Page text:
Case 2: \(\lambda _{k}(z_{N})=1>\lambda _{j}(z'_{N})\) or \(\lambda _{k}(z_{N})>1>\lambda _{j}(z'_{N})\). The final result can be easily obtained by using the same line of reasoning that we have applied in the previous case.

Case 3: \(\lambda _{k}(z_{N})>\lambda _{j}(z'_{N})>1\). By *Strong Pareto* we have both \(z^{*}_{N}\mathbf{I }(e)z_{N}\) and \(z^{*'}_{N}\mathbf{I }(e)z'_{N}\), where \(z^{*}_{N}\) and \(z^{*'}_{N}\) are constructed exactly as before. According to the values of the \(\lambda \)-relative equivalents and *Strong Pareto* we have \({z}^{*}_{N\setminus \{j\}}\mathbf{P }(e)({z}^{*'}_{N\setminus \{j,k\}},{z}^{*'''}_{k})\), where \({z}^{*'''}_{k}\in Z\) is the bundle that satisfies \(c^{*'''}_{k}/c^{*}_{e}(\widehat{R}_{k})=c^{*'}_{j}/c^{*}_{e}(\widehat{R}_{j})>1\), and by *Consistency* we get that \({z}^{*}_{N}\mathbf{P }(e)({z}^{*'}_{N\setminus \{j,k\}},{z}^{*}_{j},{z}^{*'''}_{k})\). Given that \(\lambda _{j}(z^{*}_{N})=\lambda _{k}(z^{*'}_{N})<1\) and \(\lambda _{j}(z^{*'}_{N})=\lambda _{k}(z^{*'''}_{N})>1\), by *Well-being Bound Transfer* we obtain that \(({z}^{*'}_{N\setminus \{j,k\}},{z}^{*}_{j},{z}^{*'''}_{k})\mathbf{I }(e){z}^{*'}_{N}\). Again, by means of *Strong Pareto* and *Transitivity* we reach the desired result \(z_{N}\mathbf{P }(e)z'_{N}\).

Case 4: \(\lambda _{k}(z_{N})>\lambda _{j}(z'_{N})=1\). Once more, we construct \(z^{*}_{N},z^{*'}_{N}\in Z^{n}\). Next, let us assume alternative allocations \(z^{*''}_{N},z^{*'''}_{N}\in Z^{n}\) such that for all \(i\in N\) we have that \(h_{i}=h^{*}\), and moreover \(c^{*''}_{i}=\beta c^{*}_{i}\) and \(c^{*'''}_{i}=\beta c^{*'}_{i}\), with \(\beta \in (0,1)\). Because of continuity it is possible to find such allocations with \(\lambda _{k}(z^{*''}_{N})>1\) and \(\lambda _{j}(z^{*'''}_{N})<1\). From previous results we know that \(z^{*''}_{N}\mathbf{P }(e)z^{*'''}_{N}\). Using *Perfect Consumption Scale Independence* we get that \(z^{*}_{N}\mathbf{P }(e)z^{*'}_{N}\), and then by *Strong Pareto* and *Transitivity* we reach again the desired result \(z_{N}\mathbf{P }(e)z'_{N}\).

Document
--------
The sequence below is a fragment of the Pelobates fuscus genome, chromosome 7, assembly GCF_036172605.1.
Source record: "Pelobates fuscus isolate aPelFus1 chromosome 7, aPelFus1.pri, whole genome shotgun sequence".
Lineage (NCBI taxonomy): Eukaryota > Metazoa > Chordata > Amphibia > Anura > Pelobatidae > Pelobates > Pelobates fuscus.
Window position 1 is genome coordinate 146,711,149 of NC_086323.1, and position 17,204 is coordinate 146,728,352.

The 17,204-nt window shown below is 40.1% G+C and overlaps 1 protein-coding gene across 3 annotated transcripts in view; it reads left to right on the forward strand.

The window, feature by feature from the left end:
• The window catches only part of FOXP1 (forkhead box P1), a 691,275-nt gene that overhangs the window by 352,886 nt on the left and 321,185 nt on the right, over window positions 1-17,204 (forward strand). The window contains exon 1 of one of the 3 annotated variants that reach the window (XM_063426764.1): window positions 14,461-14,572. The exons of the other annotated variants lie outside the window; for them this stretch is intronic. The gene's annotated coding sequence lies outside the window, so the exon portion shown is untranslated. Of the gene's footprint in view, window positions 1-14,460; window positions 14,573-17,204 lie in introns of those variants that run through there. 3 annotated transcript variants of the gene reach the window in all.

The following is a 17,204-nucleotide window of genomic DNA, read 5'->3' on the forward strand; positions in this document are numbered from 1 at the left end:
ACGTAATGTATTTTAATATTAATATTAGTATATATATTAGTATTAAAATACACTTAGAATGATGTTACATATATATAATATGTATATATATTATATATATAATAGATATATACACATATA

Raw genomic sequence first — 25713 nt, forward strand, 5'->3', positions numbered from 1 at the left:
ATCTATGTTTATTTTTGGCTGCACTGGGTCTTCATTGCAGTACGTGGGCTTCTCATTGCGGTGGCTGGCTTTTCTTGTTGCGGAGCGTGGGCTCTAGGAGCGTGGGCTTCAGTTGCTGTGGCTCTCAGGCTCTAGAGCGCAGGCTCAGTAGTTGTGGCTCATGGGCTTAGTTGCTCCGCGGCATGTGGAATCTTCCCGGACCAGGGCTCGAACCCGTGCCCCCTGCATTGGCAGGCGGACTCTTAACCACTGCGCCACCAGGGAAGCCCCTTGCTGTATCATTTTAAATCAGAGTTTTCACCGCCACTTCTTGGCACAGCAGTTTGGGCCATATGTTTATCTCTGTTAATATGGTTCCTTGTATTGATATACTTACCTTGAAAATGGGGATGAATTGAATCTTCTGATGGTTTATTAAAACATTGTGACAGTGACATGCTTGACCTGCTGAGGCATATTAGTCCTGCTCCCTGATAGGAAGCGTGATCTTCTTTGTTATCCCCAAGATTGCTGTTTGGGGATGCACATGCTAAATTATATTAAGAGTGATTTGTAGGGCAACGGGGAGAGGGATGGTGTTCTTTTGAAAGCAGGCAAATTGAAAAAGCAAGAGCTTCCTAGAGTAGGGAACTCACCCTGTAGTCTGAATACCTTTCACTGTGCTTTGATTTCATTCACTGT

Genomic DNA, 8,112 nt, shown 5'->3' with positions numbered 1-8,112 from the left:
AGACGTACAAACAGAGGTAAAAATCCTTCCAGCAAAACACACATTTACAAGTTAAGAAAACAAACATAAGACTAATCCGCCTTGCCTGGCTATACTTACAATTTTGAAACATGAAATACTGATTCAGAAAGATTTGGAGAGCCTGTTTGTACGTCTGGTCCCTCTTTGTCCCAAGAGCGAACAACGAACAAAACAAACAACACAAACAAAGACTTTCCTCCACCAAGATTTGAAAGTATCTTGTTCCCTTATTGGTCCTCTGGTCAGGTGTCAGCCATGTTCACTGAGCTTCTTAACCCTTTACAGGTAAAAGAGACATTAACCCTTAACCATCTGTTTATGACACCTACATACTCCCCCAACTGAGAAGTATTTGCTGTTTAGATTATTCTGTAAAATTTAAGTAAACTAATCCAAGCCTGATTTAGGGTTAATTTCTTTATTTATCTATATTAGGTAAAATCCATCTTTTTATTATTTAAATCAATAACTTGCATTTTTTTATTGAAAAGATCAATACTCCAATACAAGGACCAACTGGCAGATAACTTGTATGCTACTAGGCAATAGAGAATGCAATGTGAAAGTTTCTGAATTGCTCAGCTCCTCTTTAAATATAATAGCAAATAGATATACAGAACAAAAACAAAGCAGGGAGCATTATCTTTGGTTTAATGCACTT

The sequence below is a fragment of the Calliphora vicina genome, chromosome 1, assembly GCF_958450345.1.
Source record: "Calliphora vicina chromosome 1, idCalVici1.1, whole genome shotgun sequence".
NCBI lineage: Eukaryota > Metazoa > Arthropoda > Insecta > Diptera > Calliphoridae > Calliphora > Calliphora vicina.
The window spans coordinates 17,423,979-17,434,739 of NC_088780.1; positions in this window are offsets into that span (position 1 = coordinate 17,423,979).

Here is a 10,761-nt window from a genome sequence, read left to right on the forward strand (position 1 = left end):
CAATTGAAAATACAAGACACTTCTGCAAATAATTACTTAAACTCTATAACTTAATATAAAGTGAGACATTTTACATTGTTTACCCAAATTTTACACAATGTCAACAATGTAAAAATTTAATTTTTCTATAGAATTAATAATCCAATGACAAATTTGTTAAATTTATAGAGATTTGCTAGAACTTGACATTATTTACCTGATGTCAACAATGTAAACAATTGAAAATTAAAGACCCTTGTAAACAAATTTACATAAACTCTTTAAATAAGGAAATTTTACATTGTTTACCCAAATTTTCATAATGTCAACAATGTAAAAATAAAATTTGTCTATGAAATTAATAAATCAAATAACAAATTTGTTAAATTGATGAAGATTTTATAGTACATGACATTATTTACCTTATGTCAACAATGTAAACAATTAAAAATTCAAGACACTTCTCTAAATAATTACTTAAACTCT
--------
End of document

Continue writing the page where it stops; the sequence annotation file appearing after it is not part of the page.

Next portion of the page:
*Step 4: Independence of the SO axioms* To conclude the proof we additionally show that the five normative requirements are independent, and hence if one of them is dropped it is possible to find a SOF which does not satisfy Theorem 1.

- (1)
Drop

*Strong Pareto*Take \(\mathbf{R }\) defined as the application of the lexicographic minimax criterion over \((\lambda _{i}(z_{N}))_{i\in N}\). This rule establishes that a group of objects \(a_{N}\in {\mathbb {R}}^{n}\) dominates any other group \(b_{N}\in {\mathbb {R}}^{n}\) if the highest value in \(a_{N}\) is lower than the highest value in \(b_{N}\). If they are identical, then society eliminates these maximal elements and compares the highest values in the reduced allocations, and so on. The fact that \(\mathbf{R }\) satisfies*Consistency*and*Perfect Consumption Scale Independence*is straightforward. According to*Well-being Bound Transfer*, social welfare does not decrease when we move from allocation \(z'_{N}\) to \(z_{N}\) such that \(\lambda _{j}(z'_{N})>\lambda _{j}(z_{N})>1>\lambda _{k}(z_{N})>\lambda _{k}(z'_{N})\). Therefore, this axiom is also satisfied by \(\mathbf{R }\). The case of*Priority Among Equals*is shown in a similar way. - (2)
Drop

*Consistency*Consider \({\mathbf{R }}^{\lambda ^{+}}_{\mathrm{lex}}\) defined exactly as \({\mathbf{R }}^{\lambda }_{\mathrm{lex}}\) but assuming, for all \(i\in N\), that \(c^{*}_{e}(\widehat{R}_{i})\) is constructed using \(m^{+}\) instead of \(m^{-}\). Let \(\mathbf{R }\) now coincide with \({\mathbf{R }}^{\lambda ^{+}}_{\mathrm{lex}}\) if there exists \(i\in N\) such that \(m_{i}=m^{+}\), and with \({\mathbf{R }}^{\lambda }_{\mathrm{lex}}\) otherwise. With the exception of*Consistency*, all axioms are satisfied by \(\mathbf{R }\) since it is constructed exactly as \({\mathbf{R }}^{\lambda }_{\mathrm{lex}}\). - (3)
Drop